East Timor, causes and consequences
During the Dutch colonial era, my history teacher in junior high school once said that Indonesians have gentle characters, but when they are oppressed intensely or for a prolonged period they will run amok, indiscriminately attack everything or everyone around them, often in a trance-like condition.
For years the government of Indonesia said that a ballot on self-determination in East Timor, something that Ramos Horta had incessantly proposed, would cause chaos and calamity. So it was a big and unpleasant surprise for everyone when then president Habibie, who perhaps had become upset at being lectured by the Australian prime minister, made an announcement that there would be a referendum in East Timor.
Foreign minister Ali Alatas, who had always opposed the idea because of his fear of the potential consequences, had no other choice but to follow the President's order. Or maybe he himself had become tired of bearing the burden for so many years as a foreign minister and had never been able to solve the crisis in East Timor.
Peculiarities occurred during the preparation for the ballot which was carried out by the UN body UNAMET. Both Habibie and Alatas had always pledged that the ballot would be carried out in a fair and honest manner. That was not how it turned out. The fact has been pointed out by many people, among them Mr. Benjamin Mangkudilaga, who without doubt is a person with high integrity, and a foreigner who lived in Dili, who wrote a letter titled UNAMET off the rails which appeared in Your Letters in The Jakarta Post on Aug. 19, 1999.
I strongly believe that the ballot carried out by UN/Unamet was engineered so the proindependence side would win. As a consequence of a ballot that was won in an unfair and dishonest manner, there was chaos. The prointegration group ran amok. The non-Timorese who had lived there for years ran amok and burned their own houses. Perhaps some of the Indonesian Military personnel also ran amok, because for years they had been terrorized by the proindependence groups and pressured by the international community.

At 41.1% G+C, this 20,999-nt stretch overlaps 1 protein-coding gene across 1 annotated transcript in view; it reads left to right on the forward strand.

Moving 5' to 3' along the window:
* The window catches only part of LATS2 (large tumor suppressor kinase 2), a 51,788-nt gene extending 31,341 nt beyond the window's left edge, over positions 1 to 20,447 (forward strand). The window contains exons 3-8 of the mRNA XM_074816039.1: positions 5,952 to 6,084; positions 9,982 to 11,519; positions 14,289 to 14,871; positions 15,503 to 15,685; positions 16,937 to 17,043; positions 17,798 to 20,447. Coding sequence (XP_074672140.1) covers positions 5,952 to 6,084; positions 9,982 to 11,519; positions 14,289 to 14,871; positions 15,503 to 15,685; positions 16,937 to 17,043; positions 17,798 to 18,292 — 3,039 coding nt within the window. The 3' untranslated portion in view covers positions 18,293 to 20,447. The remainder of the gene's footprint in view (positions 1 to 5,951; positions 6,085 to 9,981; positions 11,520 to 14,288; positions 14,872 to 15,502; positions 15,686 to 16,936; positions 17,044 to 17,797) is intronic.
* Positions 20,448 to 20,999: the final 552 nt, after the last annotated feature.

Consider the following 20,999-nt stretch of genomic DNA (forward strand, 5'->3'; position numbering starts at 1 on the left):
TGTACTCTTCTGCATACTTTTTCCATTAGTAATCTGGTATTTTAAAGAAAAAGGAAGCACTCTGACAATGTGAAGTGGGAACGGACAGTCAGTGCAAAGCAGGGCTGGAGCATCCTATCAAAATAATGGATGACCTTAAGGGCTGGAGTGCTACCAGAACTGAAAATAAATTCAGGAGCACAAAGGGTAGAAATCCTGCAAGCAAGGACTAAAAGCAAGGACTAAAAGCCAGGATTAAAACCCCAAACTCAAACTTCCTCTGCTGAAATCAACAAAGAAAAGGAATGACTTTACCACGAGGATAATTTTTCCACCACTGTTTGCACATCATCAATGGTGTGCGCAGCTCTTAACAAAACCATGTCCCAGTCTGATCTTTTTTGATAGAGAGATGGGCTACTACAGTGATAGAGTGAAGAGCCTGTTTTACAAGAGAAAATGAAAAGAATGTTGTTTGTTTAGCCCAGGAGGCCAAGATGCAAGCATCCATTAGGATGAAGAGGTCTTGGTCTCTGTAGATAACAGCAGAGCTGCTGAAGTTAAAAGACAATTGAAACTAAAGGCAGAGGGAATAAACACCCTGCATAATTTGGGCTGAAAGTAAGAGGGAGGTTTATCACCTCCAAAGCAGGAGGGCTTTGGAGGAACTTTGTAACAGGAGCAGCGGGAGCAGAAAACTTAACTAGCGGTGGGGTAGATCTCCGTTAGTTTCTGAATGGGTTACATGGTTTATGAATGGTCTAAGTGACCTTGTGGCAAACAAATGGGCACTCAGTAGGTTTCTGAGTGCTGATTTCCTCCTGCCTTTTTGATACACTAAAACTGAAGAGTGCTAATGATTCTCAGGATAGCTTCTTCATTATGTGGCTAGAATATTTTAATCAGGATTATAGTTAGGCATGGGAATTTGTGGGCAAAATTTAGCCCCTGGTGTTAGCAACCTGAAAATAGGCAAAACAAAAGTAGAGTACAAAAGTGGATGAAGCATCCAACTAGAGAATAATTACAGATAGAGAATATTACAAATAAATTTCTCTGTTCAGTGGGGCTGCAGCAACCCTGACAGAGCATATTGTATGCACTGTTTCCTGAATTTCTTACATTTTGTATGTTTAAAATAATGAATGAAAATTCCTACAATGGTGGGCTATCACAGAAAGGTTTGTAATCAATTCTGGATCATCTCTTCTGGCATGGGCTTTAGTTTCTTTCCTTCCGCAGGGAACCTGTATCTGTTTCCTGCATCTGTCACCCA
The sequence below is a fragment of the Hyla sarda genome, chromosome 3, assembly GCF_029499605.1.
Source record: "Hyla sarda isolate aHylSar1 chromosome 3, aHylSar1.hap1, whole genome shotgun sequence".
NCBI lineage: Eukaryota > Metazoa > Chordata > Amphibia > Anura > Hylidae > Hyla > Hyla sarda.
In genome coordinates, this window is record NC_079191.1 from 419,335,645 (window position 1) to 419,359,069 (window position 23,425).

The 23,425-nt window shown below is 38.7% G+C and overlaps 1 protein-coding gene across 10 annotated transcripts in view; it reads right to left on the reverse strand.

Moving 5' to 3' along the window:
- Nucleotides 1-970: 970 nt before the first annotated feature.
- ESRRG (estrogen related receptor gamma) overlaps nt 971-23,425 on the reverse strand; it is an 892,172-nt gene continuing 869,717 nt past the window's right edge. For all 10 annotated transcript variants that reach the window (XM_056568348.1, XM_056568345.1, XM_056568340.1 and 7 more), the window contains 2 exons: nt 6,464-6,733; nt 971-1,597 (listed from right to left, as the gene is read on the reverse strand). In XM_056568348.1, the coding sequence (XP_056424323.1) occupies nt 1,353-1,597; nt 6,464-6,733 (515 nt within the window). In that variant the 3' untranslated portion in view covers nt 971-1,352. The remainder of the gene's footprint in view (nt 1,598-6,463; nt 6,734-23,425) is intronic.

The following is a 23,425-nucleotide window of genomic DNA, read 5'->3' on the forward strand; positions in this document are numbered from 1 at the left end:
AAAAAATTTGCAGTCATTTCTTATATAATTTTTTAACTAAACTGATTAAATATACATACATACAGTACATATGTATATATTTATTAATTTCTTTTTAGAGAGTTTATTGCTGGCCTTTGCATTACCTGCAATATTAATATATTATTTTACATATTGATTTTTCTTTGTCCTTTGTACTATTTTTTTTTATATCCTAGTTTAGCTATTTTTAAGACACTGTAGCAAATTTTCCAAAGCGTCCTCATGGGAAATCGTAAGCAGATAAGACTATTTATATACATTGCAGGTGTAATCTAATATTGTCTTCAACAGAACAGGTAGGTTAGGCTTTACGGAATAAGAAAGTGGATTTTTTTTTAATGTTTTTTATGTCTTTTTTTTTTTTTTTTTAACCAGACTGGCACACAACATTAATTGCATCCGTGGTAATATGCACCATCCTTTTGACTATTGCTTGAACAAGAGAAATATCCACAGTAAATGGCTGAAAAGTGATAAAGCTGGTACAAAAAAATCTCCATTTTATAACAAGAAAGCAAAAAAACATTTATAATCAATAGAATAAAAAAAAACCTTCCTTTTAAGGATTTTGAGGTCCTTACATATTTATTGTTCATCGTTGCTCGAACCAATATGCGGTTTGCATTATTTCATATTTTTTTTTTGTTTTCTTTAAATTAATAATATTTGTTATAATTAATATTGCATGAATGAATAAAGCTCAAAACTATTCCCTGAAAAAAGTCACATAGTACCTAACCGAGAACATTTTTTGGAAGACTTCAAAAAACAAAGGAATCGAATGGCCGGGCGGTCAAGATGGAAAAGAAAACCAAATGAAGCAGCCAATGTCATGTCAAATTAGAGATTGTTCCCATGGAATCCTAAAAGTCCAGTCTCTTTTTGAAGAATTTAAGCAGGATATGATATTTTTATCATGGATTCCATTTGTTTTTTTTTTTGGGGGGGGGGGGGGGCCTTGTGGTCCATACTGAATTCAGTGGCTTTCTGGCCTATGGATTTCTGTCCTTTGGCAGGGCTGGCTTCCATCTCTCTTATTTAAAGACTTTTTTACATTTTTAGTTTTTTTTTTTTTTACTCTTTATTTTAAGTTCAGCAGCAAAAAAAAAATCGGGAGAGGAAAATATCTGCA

As an Indonesian, I sadly admit that what my history teacher said back in the late 1930s is somewhat true and this phenomenon still happens to this day. Look at all the examples recently of people running amok in many parts of our country.
It is a sad fact that only the government officials (the civil service, the police force and the military) have been blamed for what happened in East Timor; B.J. Habibie, in his then capacity of commander in chief, has been left untouched. It is also disheartening to see that no effort has been made to lodge a complaint to the UN about UNAMET chairman Ian Martin, who carried out the ballot in an unfair and dishonest manner. The UN and UNAMET made big mistakes in handling the case of East Timor.
The government should have the guts to unveil all the facts now.
Habibie, the UN/UNAMET, particularly Ian Martin, are most of all to blame for the chaos in East Timor. It is simply a law of cause and consequences.
I hope that all institutions involved in East Timor can put these facts and this opinion in perspective.